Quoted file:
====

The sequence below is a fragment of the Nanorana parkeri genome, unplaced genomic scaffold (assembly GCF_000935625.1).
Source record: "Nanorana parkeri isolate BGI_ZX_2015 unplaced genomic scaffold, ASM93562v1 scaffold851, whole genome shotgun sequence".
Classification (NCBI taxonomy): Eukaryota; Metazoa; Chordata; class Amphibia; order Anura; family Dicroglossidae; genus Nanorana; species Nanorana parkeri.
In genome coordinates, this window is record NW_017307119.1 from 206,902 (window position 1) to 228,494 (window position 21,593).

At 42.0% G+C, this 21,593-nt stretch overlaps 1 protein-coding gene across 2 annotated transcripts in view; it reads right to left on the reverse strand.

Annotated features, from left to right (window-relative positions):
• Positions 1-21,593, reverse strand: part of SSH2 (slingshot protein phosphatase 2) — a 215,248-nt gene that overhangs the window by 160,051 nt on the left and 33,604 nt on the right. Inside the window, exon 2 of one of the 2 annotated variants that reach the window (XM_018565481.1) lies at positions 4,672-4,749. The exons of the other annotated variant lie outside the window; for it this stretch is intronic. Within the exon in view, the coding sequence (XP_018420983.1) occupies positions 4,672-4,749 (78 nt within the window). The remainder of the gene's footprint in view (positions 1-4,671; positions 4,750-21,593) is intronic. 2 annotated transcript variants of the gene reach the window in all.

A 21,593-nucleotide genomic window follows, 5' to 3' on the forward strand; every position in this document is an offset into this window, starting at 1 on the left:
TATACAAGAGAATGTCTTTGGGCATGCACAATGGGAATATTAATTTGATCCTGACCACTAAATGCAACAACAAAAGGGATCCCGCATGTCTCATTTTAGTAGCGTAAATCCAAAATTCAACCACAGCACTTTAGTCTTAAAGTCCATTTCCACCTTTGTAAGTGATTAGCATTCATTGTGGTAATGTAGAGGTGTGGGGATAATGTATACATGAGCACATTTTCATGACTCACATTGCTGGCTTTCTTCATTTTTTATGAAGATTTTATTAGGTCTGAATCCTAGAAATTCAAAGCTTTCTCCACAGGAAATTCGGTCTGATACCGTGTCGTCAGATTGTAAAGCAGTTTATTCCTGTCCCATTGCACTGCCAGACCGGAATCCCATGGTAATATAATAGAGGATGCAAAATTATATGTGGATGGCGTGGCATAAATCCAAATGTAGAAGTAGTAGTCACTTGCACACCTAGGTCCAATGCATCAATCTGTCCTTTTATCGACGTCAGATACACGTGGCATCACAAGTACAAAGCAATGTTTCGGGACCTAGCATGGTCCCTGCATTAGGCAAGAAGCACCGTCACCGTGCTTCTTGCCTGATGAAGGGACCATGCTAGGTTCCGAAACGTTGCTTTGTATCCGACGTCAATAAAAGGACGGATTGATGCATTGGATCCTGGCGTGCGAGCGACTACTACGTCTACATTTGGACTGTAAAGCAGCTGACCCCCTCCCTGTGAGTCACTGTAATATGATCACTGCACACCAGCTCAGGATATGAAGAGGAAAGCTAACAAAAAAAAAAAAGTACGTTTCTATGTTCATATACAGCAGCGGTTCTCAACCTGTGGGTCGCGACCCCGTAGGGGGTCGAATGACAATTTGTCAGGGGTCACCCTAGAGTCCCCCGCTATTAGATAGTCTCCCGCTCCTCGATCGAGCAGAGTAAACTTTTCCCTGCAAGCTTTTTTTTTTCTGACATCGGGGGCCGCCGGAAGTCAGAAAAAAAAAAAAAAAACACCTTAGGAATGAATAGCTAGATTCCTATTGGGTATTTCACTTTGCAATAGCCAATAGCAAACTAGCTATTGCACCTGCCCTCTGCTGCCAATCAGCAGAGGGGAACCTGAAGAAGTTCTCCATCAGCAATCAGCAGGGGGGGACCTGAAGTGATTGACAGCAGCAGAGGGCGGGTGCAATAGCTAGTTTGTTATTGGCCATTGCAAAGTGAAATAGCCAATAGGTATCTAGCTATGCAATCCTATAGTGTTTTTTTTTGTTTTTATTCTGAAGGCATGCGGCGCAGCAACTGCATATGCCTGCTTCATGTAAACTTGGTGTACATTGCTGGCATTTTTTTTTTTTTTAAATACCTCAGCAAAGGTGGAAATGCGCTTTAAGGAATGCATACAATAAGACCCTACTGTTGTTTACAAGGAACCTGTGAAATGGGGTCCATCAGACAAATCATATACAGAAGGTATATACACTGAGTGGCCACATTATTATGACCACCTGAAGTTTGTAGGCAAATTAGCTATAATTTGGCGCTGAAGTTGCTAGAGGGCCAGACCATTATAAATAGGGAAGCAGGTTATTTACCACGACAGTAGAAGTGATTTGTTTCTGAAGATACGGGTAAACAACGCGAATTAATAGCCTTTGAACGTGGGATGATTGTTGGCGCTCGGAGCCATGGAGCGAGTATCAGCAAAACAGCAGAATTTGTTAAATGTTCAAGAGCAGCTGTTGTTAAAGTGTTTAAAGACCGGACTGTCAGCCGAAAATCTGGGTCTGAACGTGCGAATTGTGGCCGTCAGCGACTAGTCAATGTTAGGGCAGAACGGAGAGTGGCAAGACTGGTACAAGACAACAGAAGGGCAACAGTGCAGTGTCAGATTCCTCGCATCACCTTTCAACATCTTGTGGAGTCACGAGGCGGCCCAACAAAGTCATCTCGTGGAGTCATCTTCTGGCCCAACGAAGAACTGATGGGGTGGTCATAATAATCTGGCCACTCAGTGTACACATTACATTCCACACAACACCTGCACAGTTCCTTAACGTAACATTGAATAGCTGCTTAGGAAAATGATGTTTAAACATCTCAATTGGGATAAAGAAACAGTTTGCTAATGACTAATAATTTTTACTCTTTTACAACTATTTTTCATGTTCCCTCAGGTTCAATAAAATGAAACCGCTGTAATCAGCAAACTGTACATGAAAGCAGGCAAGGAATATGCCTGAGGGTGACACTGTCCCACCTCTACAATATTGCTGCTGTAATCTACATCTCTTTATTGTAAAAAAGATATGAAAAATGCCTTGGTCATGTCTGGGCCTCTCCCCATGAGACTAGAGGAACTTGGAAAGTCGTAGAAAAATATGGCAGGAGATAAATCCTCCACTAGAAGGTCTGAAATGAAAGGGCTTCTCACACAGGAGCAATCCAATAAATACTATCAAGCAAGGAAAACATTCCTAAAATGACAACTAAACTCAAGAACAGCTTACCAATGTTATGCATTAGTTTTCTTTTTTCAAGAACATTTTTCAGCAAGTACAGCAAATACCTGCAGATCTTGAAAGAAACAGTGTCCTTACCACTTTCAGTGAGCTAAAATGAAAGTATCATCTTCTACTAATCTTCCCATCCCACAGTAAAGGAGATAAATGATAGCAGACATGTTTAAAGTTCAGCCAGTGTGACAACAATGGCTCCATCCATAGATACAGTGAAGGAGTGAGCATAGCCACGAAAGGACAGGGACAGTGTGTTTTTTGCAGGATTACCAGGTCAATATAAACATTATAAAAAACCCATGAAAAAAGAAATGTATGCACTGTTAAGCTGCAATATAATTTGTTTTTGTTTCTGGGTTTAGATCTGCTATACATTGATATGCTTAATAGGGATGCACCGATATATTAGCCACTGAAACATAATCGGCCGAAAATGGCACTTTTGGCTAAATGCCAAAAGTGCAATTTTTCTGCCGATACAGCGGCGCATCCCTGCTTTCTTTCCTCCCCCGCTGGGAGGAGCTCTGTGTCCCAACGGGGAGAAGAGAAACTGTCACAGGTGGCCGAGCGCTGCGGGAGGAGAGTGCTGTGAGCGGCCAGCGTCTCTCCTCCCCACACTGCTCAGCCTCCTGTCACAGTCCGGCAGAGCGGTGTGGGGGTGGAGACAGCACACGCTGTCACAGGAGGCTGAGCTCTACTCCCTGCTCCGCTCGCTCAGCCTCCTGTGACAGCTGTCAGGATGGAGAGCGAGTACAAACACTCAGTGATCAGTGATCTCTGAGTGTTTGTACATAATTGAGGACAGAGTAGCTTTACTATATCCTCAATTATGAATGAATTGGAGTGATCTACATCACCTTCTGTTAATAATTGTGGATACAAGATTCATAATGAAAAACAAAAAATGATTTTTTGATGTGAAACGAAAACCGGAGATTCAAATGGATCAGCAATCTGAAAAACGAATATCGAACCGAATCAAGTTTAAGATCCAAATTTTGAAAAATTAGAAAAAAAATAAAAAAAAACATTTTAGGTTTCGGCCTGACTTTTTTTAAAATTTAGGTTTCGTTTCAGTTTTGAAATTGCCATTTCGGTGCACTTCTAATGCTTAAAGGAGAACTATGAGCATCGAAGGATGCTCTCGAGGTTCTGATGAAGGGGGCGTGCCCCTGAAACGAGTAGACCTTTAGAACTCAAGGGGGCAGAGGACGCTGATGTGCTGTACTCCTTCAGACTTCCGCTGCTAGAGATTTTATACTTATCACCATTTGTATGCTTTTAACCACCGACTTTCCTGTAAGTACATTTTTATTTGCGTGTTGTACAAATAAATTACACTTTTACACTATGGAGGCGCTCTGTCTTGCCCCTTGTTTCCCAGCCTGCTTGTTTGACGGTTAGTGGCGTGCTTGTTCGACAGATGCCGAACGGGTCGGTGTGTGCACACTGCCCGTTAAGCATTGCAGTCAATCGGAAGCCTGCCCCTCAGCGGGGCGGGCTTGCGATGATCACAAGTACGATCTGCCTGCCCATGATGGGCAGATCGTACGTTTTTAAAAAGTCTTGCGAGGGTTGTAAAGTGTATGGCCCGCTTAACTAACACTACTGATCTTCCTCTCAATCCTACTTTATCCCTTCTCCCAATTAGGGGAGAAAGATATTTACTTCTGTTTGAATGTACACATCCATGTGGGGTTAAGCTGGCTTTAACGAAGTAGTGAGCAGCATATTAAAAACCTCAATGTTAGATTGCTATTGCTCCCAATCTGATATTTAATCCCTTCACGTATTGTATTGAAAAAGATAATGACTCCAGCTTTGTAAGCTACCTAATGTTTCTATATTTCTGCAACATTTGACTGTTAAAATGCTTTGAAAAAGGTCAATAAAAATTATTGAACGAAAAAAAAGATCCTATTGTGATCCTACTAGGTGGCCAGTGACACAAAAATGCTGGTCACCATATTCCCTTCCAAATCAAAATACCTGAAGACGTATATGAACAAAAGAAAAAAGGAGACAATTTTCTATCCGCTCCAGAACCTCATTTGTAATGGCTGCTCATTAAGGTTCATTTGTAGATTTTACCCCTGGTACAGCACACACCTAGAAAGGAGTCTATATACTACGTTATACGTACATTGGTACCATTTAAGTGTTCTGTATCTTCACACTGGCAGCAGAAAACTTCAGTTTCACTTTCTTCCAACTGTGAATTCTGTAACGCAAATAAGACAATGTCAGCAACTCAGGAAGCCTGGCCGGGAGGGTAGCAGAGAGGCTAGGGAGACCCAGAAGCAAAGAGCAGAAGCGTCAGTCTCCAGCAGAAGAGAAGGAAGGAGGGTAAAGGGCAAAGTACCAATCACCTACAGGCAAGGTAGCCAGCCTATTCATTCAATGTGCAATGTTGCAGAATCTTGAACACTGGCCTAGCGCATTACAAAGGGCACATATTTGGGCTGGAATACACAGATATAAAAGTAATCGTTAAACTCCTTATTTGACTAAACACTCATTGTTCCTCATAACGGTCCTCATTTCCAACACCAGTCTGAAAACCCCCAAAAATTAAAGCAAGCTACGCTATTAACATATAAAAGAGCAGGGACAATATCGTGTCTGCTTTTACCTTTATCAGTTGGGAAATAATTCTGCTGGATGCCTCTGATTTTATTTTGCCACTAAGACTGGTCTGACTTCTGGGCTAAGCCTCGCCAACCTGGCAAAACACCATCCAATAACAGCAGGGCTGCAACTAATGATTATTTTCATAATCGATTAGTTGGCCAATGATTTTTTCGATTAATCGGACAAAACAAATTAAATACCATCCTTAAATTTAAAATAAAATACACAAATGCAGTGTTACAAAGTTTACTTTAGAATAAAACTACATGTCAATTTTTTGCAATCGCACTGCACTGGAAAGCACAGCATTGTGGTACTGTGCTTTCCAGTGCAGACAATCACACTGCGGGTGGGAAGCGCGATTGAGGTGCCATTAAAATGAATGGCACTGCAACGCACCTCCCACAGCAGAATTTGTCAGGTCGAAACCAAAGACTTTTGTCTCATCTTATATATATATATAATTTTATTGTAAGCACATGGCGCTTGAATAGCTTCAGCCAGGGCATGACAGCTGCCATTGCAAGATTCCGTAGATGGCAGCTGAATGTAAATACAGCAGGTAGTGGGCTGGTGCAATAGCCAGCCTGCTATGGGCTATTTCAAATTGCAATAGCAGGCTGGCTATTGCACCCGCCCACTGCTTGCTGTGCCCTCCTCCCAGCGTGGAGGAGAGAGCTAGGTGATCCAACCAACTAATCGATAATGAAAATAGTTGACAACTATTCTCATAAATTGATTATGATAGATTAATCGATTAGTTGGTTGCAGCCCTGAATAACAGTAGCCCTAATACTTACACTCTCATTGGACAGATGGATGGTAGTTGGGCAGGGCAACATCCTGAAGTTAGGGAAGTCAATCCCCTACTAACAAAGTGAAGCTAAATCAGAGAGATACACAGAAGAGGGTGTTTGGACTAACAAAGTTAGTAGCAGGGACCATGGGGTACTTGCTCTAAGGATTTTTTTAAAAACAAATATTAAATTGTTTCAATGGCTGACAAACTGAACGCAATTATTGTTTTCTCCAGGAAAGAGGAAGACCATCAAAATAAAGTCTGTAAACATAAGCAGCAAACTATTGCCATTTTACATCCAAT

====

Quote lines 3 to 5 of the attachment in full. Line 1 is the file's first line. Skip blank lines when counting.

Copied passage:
Classification (NCBI taxonomy): Eukaryota; Metazoa; Chordata; class Amphibia; order Anura; family Dicroglossidae; genus Nanorana; species Nanorana parkeri.
In genome coordinates, this window is record NW_017307119.1 from 206,902 (window position 1) to 228,494 (window position 21,593).

At 42.0% G+C, this 21,593-nt stretch overlaps 1 protein-coding gene across 2 annotated transcripts in view; it reads right to left on the reverse strand.